Ben: And then Ralph was playing in the Preservation Hall Band, and it was right around when he was getting to that age where he couldn’t travel as much. Shannon gave me your phone number, and he said, “Call Charlie.” Then you came you came in the band, I think, 2006 or 2007. Somewhere right around there, because we did a recording with the Blind Boys of Alabama. We did that, and we toured all over with them. 

Charlie: And you and me did “Yellow Moon.”

Ben: “Yellow Moon” was the first song that you and I really sat down and wrote together. I think we did that on the road somewhere — I brought the banjo out on the road. 

Charlie: I remember you playing, and going, “Oh, we can do something with that.” I had my clarinet, so I started playing with you. 

Ben: And that became “Yellow Moon.” Jim James produced that record [2013’s That’s It!]. He recorded it with us after we went out with My Morning Jacket.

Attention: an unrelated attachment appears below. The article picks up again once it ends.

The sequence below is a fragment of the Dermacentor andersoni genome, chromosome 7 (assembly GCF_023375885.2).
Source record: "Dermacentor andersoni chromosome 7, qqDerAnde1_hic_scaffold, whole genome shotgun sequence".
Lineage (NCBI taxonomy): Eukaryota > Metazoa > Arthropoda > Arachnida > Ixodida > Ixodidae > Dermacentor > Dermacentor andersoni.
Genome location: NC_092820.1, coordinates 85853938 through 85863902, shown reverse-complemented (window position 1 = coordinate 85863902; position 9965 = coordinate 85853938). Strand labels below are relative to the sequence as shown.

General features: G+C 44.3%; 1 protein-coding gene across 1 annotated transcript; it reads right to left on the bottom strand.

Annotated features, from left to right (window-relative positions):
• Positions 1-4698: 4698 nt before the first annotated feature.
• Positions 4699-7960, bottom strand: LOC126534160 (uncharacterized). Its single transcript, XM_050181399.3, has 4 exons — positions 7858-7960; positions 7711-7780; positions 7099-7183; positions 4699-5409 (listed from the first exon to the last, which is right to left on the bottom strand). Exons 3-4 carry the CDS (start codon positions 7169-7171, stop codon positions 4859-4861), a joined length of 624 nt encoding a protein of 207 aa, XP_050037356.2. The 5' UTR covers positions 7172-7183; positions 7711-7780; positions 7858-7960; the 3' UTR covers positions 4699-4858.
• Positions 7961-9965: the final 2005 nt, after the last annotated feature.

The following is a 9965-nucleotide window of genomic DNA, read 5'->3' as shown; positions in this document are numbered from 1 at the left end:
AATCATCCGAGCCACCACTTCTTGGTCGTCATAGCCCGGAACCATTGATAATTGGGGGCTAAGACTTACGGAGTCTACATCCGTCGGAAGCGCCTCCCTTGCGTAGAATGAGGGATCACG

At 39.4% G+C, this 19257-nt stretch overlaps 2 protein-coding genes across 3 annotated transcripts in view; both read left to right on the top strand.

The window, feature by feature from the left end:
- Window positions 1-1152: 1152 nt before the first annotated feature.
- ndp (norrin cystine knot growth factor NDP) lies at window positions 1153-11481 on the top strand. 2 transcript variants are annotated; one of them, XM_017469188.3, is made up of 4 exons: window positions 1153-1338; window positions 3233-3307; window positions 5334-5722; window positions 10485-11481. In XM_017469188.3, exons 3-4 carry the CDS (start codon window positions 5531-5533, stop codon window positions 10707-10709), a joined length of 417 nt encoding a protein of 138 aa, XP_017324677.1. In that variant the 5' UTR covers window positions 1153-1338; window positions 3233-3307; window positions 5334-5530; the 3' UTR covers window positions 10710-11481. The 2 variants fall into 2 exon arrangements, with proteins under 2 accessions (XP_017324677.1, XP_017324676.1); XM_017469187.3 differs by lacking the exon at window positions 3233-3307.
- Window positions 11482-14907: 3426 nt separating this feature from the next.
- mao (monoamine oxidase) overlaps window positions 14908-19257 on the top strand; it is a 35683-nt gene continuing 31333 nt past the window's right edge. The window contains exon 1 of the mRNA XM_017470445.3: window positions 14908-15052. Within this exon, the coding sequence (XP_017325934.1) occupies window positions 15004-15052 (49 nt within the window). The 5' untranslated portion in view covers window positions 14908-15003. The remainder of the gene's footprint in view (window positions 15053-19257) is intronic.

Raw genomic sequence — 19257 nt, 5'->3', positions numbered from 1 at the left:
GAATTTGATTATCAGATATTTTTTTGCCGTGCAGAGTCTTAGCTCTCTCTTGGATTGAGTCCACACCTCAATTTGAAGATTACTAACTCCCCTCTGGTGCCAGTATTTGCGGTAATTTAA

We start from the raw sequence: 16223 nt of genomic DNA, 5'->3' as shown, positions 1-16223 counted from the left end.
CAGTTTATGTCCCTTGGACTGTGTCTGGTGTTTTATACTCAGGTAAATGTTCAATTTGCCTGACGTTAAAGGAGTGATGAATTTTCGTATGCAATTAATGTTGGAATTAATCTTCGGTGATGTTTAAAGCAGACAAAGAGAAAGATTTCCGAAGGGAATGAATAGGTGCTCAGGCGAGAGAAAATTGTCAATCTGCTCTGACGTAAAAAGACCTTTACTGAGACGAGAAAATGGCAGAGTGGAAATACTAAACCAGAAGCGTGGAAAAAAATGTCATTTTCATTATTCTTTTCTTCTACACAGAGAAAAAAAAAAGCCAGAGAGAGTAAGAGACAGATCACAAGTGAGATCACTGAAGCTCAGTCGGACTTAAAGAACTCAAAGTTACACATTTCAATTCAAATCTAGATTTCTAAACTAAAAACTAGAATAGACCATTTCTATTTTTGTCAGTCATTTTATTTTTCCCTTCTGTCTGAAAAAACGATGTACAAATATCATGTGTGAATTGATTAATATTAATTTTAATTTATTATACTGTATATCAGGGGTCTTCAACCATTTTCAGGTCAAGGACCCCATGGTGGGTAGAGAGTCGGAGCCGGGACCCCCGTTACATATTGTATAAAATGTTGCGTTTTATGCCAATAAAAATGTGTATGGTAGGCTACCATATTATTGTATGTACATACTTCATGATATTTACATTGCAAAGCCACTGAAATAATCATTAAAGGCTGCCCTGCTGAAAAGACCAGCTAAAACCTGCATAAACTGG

So, something special happens — it’s something that happens so often that we probably don’t even think about it as [being as] beautiful as of a moment as it really is. But before we play at the Hall, or before we do a show somewhere or we’re here at the studio, we’re always jamming on something. We’re learning a song or you’re showing us a song, like something you were working at on the piano or you wanted to work out on the clarinet.

Charlie: What really happens is, you energize me and I energize someone else, and we all become the same person thinking in the same mind, musically speaking, and we all get a chance to express what we’ve been enjoying. 

Ben: Those songs you show us, they go all the way back. When you showed us “Stardust” [a track on 89], that goes all the way back to Louis Cottrell. How old were you when you first heard “Stardust”?

Charlie: I was about nine years old, around that age. He was in the Sidney Desvigne Band. He was playing alto. I saw the band one time — because I saw them many, many times — and they played “Stardust.” It was a big band, 15 pieces.